Friday, October 26, 2012



The third business level strategy is focus. Focus is different from other business strategies as it is segment based and has narrow competitive scope. This strategy involves the selection of a market segment, or group of segments, in the industry and meeting the needs of that preferred segment (or niche) better than the other market competitors (Bolter & Mcmanus, 1999). This is also known as a niche strategy. In focus strategy, the competitive advantage can be achieved by optimizing strategy for the target segments. 

Focus strategy has two variants. They are:

1.   Cost Focus; and

2.   Differentiation Focus

Cost focus is where a firm seeks a cost advantage in the target segment; and Differentiation focus where a firm seeks differentiation in the target segment (Cherumilan, 2004). We shall discuss these variants later.


Wednesday, October 24, 2012




Every individual customer is unique in itself so is his/her preferences regarding tastes, preferences, attitudes, etc. These needs of the customers are fulfilled by the firms by producing differentiated products. In our day-to-day life we see many such examples of differentiated products. Most of the fast moving consumer goods like; biscuits, soaps, toothpastes, oils, etc. come under the category of differentiated products. To satisfy the diverse needs of the customers, it becomes essential for the firms to adopt a differentiation strategy. To make this strategy successful, it is necessary for the firms to do extensive research to study the different needs of the customers. A firm is able to differentiate from its competitors if it is able to position itself uniquely at something that is valuable to buyers. Differentiation can lead to Differential advantage in which the firm gets the premium in the market, which is more than the cost of providing differentiation. The extent to which the differentiation occurs depends on the overall strategy of the firm. Previously differentiation was viewed narrowly by the firms, but in the present scenario it has become one of the essential components of the firm’s strategy. Reliance Infocomm, offers varied products like; different facilities to its customers in the CDMA telephones. This is differentiation. 
When we talk of differentiation, it can be said that virtually any product can be differentiated (Sadler, 2004). The greatest potential of differentiation lies in products, which are of complex nature but do not have to adhere to strict regulatory standards, but the success of a differentiation strategy depends on the firm’s commitment towards customers and the understanding of customer needs as differentiation is all about perceiving on the part of the customer of something unique. Differentiation can be said to have more competitive advantage than the cost advantage as it is quite difficult to imitate the differentiated products. Even if the initiation is done in terms of concept, then also a particular product remains unique regarding its value, style, packaging, etc. Therefore, when we talk about differentiation, it is important to understand the demand of the customers and fulfilling this demand keeping in mind the differentiation advantage. In this case, one thing the firms should concentrate on its creativity and innovativeness than on market research. We have discussed about the concept of differentiation as a whole but we need to know the why aspect of differentiation, i.e., why do the firms need differentiation?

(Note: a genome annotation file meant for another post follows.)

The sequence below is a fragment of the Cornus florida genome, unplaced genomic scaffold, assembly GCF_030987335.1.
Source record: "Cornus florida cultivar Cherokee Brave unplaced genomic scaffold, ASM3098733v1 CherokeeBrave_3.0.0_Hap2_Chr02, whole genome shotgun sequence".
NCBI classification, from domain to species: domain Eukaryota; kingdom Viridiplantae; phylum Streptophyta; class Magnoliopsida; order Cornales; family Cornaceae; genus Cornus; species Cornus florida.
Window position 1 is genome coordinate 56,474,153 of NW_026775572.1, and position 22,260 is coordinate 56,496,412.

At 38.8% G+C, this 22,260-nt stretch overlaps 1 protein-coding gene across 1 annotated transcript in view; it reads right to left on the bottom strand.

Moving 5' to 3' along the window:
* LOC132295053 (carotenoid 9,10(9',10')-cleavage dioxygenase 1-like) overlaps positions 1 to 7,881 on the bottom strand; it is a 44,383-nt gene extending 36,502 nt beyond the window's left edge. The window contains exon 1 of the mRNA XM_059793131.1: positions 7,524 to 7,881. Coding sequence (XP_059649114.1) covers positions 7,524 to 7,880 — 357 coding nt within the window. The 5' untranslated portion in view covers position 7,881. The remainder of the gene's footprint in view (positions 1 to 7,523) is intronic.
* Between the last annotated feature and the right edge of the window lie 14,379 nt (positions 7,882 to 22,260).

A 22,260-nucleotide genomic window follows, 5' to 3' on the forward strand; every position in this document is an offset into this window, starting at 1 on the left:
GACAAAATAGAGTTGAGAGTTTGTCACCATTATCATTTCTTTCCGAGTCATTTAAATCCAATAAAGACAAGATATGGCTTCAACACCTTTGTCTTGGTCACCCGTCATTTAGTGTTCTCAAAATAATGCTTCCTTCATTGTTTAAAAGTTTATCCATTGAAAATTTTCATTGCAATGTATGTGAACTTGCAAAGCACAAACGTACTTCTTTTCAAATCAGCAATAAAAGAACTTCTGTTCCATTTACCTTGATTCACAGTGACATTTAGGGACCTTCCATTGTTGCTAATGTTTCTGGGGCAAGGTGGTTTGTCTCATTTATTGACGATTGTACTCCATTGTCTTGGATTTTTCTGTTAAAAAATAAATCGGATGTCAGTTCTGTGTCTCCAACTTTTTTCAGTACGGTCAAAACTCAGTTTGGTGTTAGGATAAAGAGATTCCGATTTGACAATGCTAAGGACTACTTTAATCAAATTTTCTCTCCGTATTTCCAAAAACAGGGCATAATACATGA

Thursday, October 18, 2012



The firms operating in this highly competitive environment are always on the move to become successful. To strive in this competitive environment the firms should have an edge over the competitors. To develop competitive advantage, the firms should produce good quality products at minimum costs etc. This means that the firms should provide high quality at low cost so that the customer gets the best value for the product he/she is buying. Therefore, it becomes necessary for the firms to have a strategic edge towards its competitors. One such competitive strategy is overall cost leadership, which aims at producing and delivering the product or service at a low cost relative to its competitors at the same time maintaining the quality. According to Porter, following are the prerequisites of cost leadership (Cherunilam, 2004):